Album Review: The Family Jewels

The Family Jewels, by Marina And The Diamonds

I must admit that this particular artist is one that has long flown beneath my radar. Although I have certainly heard other people praise her music, I simply have not listened to it, and as is often the case I was invited to rank her debut album and decided to take the opportunity because it provided me with the chance to listen to an album that I wasn’t familiar with and which also allowed me to see what I thought about the album’s themes and concerns. I must admit that going into the album I had some mixed thoughts about the approach of the artist and was curious to see how critical I could be about its perspective. So how did the album turn out?

The album begins with “Are You Satisfied?,” which is a quirky and upbeat song about herself and her own struggles in life. “Shampain” is a song about problem drinking and the misery that happens when one focuses too much on contemporary social issues. “I Am Not A Robot” is an open discussion of the artist’s vulnerability and weakness. “Girls” is a reflection of her lack of identification with standards of lady-like conduct, and her stereotypical views of other girls. “Mowgli’s Road” is another song where she tries to differentiate herself from others and the path of life that they take. “Obsessions” is a song about the corrupt sort of thoughts we have about others that tend to threaten the health of relationships. “Hollywood” is a bit of a story song about the horrors of Hollywood that has spread to Europeans, making this a song about the corruption of American pop culture. “The Outsider” is a reflection of a titular person who views life as a spectator but who has a much darker side inside. “Guilty” is a song about self-loathing and guilt and a refusal to repent and be forgiven that seems unfortunately all too common. “Hermit The Frog” is a song about her struggle with the darker aspects of her thinking about how they hurt her reputation and relationships with those around her. “Oh No!” is a somewhat repetitive song that seeks to present the artist as knowing who she is and what she wants, but it’s more about what she doesn’t want instead. “Seventeen” is a whiny attempt to distance herself from those who would view her as a trophy wife. “Numb” then sings about the artist feeling numb most of the time, not an uncommon problem. “Rootless” is an expression of the sad state of contemporary youth who have been failed by those that did not root them into worthwhile and lasting history and tradition and truth. “Family Jewels” discusses patterns of family shame and division that is certainly relatable. The deluxe album then ends with five remixes, for Hollywood (1), Obsessions (1), and I Am Not A Robot (3), that are really of interest mainly to those who want slightly different musical arrangements (Hollywood) or a club mix (Obsessions, I Am Not A Robot), but are really inessential.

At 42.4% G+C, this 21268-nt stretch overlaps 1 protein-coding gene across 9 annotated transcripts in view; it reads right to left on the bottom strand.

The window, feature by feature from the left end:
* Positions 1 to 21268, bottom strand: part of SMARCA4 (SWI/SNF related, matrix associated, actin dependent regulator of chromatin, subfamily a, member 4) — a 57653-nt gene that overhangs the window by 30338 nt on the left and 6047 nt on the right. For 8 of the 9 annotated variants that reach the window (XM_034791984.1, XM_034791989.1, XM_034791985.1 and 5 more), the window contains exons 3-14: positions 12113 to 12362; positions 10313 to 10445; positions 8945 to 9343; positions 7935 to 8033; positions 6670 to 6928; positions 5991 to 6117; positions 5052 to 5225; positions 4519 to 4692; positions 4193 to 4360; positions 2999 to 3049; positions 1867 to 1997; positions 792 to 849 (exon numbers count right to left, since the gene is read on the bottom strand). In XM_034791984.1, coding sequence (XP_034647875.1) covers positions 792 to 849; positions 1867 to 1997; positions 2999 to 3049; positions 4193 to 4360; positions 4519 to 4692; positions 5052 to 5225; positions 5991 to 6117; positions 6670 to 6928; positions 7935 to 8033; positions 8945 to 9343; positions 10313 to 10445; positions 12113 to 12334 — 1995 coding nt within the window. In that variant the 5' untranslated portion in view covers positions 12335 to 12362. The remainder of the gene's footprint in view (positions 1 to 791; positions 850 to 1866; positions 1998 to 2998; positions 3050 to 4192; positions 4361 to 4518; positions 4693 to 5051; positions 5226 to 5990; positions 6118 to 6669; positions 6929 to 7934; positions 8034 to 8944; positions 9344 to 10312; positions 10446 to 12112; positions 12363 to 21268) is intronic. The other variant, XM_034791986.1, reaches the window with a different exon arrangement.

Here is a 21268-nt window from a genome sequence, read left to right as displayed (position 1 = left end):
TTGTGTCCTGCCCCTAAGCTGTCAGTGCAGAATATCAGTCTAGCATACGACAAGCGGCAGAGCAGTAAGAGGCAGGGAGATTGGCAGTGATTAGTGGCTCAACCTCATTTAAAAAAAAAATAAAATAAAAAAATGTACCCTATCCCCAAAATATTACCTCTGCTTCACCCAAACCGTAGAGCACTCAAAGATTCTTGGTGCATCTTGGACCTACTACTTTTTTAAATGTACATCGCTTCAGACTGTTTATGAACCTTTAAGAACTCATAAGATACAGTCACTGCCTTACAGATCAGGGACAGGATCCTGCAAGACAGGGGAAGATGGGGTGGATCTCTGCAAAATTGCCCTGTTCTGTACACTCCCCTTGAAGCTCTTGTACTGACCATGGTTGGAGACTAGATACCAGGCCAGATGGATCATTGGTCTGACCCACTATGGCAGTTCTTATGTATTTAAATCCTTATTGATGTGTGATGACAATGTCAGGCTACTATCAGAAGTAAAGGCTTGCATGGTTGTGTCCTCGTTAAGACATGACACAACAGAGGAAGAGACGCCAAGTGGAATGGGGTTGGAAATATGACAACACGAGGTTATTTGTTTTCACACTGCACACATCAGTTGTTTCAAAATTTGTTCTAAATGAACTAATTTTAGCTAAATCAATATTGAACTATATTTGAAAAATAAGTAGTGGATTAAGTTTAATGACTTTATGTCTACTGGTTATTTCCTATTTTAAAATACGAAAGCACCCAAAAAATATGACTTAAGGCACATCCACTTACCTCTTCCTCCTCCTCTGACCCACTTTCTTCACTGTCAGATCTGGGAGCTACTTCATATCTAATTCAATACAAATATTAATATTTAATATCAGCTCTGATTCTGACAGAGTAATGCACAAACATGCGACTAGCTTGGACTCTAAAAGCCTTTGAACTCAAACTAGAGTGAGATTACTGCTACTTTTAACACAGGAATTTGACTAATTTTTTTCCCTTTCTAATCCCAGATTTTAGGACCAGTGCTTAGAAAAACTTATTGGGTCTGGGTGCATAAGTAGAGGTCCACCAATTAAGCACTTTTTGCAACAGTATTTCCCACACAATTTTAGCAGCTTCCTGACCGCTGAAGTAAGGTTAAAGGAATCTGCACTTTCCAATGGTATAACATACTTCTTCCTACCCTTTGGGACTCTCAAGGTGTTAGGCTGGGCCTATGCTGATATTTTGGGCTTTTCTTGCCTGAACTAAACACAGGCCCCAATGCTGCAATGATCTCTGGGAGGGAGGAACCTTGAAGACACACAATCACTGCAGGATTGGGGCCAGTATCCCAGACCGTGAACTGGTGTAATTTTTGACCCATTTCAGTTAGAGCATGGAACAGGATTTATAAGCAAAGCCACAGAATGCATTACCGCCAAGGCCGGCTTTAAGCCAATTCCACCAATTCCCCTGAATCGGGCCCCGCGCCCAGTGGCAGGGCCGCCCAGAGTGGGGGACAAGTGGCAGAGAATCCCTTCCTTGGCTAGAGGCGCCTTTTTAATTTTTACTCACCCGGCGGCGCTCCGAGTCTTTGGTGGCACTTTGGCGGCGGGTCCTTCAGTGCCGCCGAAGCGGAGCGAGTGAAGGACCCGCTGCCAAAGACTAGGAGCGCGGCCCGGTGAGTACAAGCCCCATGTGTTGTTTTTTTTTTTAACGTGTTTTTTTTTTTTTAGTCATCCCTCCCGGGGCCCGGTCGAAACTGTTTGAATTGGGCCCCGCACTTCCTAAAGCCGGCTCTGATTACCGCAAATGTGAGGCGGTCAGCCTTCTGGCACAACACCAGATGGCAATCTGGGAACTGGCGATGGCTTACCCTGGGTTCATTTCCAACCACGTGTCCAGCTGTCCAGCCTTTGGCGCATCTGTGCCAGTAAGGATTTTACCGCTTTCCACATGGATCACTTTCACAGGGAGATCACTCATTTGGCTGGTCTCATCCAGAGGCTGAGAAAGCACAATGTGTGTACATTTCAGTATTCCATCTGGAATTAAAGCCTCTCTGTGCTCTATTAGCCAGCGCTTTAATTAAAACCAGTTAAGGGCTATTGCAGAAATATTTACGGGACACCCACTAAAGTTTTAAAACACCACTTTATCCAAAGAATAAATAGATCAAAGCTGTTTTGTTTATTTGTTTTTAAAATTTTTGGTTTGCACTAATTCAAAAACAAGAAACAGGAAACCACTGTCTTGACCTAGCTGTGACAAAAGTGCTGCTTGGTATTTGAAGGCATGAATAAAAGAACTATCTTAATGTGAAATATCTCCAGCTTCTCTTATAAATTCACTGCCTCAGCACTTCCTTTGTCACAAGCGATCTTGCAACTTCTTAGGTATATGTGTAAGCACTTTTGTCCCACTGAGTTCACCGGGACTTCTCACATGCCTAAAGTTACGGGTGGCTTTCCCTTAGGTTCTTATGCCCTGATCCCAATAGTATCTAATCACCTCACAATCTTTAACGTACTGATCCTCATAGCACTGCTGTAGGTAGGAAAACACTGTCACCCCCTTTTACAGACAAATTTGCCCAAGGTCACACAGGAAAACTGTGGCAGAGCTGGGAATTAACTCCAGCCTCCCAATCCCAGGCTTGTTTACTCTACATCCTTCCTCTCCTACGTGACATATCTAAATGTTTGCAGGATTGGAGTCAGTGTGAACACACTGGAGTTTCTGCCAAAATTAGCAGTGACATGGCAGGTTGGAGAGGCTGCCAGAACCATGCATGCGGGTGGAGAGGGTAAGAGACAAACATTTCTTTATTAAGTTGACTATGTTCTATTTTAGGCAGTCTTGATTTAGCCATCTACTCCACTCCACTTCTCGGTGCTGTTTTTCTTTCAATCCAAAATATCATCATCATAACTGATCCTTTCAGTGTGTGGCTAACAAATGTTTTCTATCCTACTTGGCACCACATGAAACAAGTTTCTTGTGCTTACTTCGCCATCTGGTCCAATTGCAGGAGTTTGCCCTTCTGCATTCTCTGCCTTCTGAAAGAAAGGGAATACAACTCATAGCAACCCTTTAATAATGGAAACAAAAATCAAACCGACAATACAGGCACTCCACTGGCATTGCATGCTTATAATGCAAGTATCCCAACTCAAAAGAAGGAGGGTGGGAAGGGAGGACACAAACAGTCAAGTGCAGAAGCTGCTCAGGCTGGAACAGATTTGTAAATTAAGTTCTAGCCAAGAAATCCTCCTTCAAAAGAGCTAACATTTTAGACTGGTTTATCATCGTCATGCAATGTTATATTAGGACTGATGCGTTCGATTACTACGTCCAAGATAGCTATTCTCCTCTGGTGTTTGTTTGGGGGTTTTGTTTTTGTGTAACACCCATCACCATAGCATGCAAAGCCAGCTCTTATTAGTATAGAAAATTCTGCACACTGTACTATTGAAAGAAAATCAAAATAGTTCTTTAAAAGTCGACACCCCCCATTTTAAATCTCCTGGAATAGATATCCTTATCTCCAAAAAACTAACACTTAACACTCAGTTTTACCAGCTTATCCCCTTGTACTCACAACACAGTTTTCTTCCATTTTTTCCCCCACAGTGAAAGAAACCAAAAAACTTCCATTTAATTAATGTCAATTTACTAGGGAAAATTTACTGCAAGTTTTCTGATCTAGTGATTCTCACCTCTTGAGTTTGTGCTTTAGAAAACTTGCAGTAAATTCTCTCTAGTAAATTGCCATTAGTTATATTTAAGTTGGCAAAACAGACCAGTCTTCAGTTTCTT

Ultimately, how you feel about this album will depend on how you feel about Marina’s preoccupations as a person and her quirks as an artist. This album struck me as a real and honest discussion of the singer-songwriter’s life and struggles, but while I had a great deal of sympathy for her, I found a lot that fell short of the mark as well. This album is a warts and all self-exposure by an artist who thinks that she is not like the other girls but ends up being a basic corrupt hipster girl. Some of the tracks here are so basic that they could have been made by an artist like Daya (Girls, Seventeen), and those who think of Marina as being a daring and original artist overlook the fact that this album is a better-produced and slightly more enjoyable listen than Lorde’s Solar Power, but not as much as one might hope. There is surely an audience for self-absorbed young songstress singer-songwriter albums, but I am not the most obvious or most sympathetic of audiences.

About nathanalbright

I'm a person with diverse interests who loves to read. If you want to know something about me, just ask.
This entry was posted in History, Music History, Musings and tagged , . Bookmark the permalink.

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